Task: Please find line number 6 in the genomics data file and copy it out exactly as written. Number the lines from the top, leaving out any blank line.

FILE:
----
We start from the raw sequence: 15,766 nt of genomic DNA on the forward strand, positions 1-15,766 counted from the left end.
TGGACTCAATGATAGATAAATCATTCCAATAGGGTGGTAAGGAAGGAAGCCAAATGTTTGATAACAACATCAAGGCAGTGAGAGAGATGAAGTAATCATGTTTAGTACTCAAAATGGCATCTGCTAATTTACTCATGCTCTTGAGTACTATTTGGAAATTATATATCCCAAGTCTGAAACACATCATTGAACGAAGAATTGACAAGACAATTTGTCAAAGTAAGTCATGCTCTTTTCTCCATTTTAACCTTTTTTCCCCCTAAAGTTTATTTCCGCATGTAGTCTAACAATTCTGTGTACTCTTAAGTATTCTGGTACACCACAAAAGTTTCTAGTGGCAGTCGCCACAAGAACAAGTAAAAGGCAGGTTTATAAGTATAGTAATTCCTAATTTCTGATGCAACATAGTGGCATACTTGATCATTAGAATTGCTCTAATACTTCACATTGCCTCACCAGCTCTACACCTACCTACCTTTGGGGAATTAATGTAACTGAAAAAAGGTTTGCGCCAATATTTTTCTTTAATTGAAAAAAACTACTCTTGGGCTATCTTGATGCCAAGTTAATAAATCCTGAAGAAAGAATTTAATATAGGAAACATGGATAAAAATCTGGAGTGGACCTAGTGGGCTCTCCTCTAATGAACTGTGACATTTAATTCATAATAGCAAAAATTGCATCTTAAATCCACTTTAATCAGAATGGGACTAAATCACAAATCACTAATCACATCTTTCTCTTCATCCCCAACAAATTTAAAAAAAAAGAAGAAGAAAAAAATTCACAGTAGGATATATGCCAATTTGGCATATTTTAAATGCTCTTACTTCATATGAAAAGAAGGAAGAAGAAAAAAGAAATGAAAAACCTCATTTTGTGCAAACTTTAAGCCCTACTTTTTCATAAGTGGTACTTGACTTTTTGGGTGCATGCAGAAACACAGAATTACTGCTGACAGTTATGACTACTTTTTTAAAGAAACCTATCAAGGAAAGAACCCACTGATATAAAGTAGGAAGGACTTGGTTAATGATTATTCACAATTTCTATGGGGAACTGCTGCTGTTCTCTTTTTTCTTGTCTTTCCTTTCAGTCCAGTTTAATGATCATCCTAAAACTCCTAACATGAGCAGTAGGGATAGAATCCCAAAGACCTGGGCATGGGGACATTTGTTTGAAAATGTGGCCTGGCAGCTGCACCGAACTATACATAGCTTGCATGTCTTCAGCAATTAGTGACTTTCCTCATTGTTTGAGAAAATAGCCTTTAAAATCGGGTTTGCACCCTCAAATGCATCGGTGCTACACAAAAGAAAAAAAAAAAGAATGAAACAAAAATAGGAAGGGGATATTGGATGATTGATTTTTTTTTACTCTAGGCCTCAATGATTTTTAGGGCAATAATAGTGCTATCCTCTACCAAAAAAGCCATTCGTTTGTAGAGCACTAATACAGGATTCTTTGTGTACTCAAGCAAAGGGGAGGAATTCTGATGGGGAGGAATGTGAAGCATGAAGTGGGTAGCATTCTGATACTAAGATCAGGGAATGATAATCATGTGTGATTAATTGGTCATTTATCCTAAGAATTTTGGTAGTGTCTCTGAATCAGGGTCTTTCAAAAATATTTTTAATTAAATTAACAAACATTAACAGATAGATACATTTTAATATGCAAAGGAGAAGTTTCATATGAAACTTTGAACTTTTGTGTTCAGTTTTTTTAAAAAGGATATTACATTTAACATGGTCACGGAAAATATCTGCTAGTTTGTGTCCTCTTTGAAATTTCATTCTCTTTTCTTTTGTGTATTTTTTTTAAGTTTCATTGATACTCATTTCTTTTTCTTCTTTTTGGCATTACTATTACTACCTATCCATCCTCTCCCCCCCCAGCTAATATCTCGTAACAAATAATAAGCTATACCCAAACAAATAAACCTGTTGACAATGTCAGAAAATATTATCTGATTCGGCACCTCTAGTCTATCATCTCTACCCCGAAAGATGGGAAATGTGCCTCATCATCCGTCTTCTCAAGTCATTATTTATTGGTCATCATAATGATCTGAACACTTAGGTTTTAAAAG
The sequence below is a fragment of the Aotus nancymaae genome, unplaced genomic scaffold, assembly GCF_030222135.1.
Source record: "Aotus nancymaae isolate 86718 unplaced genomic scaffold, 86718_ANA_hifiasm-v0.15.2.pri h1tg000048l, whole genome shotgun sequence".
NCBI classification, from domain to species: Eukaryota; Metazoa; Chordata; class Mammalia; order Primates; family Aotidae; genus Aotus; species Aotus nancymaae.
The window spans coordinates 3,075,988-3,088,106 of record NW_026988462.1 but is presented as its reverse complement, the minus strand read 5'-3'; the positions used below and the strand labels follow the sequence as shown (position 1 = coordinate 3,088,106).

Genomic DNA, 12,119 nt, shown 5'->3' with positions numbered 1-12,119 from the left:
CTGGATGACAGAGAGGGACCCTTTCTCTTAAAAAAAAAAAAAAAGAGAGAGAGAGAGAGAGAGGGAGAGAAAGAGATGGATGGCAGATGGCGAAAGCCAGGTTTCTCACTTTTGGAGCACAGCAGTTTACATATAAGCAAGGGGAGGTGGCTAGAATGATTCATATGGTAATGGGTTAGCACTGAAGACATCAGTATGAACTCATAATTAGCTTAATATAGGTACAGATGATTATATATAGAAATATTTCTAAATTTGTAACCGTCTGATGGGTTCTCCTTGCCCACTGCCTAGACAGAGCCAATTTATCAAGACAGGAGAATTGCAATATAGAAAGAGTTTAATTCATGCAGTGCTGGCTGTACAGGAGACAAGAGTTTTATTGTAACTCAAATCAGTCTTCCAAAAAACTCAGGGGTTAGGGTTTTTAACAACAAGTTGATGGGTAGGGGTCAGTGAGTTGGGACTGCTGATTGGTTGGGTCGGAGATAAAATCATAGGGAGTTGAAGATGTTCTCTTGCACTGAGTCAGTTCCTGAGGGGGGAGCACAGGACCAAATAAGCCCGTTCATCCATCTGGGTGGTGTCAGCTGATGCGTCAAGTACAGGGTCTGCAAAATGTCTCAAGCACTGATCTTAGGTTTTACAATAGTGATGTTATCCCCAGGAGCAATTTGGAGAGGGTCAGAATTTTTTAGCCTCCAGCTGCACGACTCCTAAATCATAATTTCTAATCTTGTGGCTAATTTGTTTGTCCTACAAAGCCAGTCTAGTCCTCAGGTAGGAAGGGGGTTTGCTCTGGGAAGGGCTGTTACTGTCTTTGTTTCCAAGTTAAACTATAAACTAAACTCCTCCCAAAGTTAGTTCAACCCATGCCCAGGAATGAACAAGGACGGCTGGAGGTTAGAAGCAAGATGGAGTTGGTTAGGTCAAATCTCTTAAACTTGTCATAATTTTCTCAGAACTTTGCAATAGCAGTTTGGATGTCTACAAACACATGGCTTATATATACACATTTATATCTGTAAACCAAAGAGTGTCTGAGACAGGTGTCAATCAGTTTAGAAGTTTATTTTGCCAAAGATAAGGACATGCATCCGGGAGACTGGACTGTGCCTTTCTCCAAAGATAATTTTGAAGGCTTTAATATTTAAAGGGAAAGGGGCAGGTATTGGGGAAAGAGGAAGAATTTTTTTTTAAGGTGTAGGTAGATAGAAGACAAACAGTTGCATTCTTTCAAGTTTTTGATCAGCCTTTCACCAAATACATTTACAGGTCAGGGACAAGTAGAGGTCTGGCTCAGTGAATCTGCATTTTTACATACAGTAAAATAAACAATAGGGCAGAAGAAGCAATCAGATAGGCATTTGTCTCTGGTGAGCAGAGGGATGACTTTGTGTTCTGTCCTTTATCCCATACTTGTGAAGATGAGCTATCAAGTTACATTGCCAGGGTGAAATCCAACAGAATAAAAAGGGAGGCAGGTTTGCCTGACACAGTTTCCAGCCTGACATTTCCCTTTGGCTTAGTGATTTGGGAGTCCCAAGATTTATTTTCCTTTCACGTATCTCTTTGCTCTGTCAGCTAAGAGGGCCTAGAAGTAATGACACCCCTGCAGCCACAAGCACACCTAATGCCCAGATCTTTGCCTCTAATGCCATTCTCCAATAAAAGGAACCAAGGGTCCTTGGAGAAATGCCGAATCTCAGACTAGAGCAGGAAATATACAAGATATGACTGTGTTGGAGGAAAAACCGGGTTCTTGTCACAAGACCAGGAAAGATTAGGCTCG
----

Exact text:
The window spans coordinates 3,075,988-3,088,106 of record NW_026988462.1 but is presented as its reverse complement, the minus strand read 5'-3'; the positions used below and the strand labels follow the sequence as shown (position 1 = coordinate 3,088,106).